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Tracking issue for RFC 2043: Add `align_offset` intrinsic and `[T]::align_to` function #44488

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aturon opened this Issue Sep 11, 2017 · 24 comments

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aturon commented Sep 11, 2017

This is a tracking issue for the RFC "Add align_offset intrinsic and [T]::align_to function " (rust-lang/rfcs#2043).

Steps:

Unresolved questions:

  • "produce a lint in case sizeof<T>() % sizeof<U>() != 0 and in case the expansion is not part of a monomorphisation, since in that case align_to is statically known to never be effective

frewsxcv added a commit to frewsxcv/rust that referenced this issue Sep 16, 2017

alexcrichton added a commit to alexcrichton/rust that referenced this issue Sep 16, 2017

alexcrichton added a commit to alexcrichton/rust that referenced this issue Sep 16, 2017

alexcrichton added a commit to alexcrichton/rust that referenced this issue Sep 18, 2017

alexcrichton added a commit to alexcrichton/rust that referenced this issue Sep 18, 2017

GuillaumeGomez added a commit to GuillaumeGomez/rust that referenced this issue Dec 18, 2017

Rollup merge of rust-lang#46812 - kennytm:fix-align-offset-sign, r=pe…
…trochenkov

Fix the wrong subtraction in align_offset intrinsic.

Given how the stage0 implementation in rust-lang#43903 is written, as well as that in the RFC, I suppose the current implementation has a typo.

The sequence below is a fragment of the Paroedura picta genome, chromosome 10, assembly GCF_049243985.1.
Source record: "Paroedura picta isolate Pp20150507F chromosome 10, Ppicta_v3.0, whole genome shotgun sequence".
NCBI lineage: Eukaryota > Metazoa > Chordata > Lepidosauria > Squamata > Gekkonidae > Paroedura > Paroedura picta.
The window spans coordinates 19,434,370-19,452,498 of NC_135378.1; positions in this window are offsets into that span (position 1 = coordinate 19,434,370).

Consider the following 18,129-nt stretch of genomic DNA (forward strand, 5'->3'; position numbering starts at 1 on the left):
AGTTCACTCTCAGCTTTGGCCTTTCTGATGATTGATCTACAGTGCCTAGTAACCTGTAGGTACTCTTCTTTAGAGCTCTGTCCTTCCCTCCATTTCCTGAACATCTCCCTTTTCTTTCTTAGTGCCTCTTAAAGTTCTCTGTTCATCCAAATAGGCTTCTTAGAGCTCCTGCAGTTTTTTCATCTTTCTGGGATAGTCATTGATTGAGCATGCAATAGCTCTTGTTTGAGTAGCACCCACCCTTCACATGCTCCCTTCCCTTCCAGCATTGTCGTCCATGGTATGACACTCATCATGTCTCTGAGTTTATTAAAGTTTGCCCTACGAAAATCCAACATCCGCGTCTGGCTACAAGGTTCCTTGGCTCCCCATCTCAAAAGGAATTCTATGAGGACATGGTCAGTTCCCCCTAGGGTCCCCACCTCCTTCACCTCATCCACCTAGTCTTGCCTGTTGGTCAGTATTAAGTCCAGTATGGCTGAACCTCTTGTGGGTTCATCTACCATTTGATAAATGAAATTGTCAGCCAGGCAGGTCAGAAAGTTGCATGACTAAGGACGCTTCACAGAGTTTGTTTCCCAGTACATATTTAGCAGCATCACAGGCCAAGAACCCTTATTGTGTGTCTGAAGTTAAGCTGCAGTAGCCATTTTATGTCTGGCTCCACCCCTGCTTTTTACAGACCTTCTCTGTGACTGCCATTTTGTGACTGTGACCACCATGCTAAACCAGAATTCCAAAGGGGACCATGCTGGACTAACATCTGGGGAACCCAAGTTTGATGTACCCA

cc rust-lang#44488, cc @oli-obk.
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SimonSapin commented Mar 17, 2018

@oli-obk Is it useful to stabilize align_offset before align_to is implemented?

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oli-obk commented Mar 17, 2018

Generally yes, because that's the key feature. Align_to is just convenience

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SimonSapin commented Mar 17, 2018

Alright, then. Let’s stabilize align_offset and leave this issue open for tracking align_to.

@rfcbot fcp merge

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rfcbot commented Mar 17, 2018

Team member @SimonSapin has proposed to merge this. The next step is review by the rest of the tagged teams:

Concerns:

Once a majority of reviewers approve (and none object), this will enter its final comment period. If you spot a major issue that hasn't been raised at any point in this process, please speak up!

See this document for info about what commands tagged team members can give me.

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alexcrichton commented Mar 19, 2018

@rfcbot concern motivation-and-ergonomics

The original motivation for these functions (unless it's changed, which it may have!) I believe was for miri and const evaluating various functions. Is that still the main motivation for these functions? If so do we expect that more things to be available on stable once these are stabilized?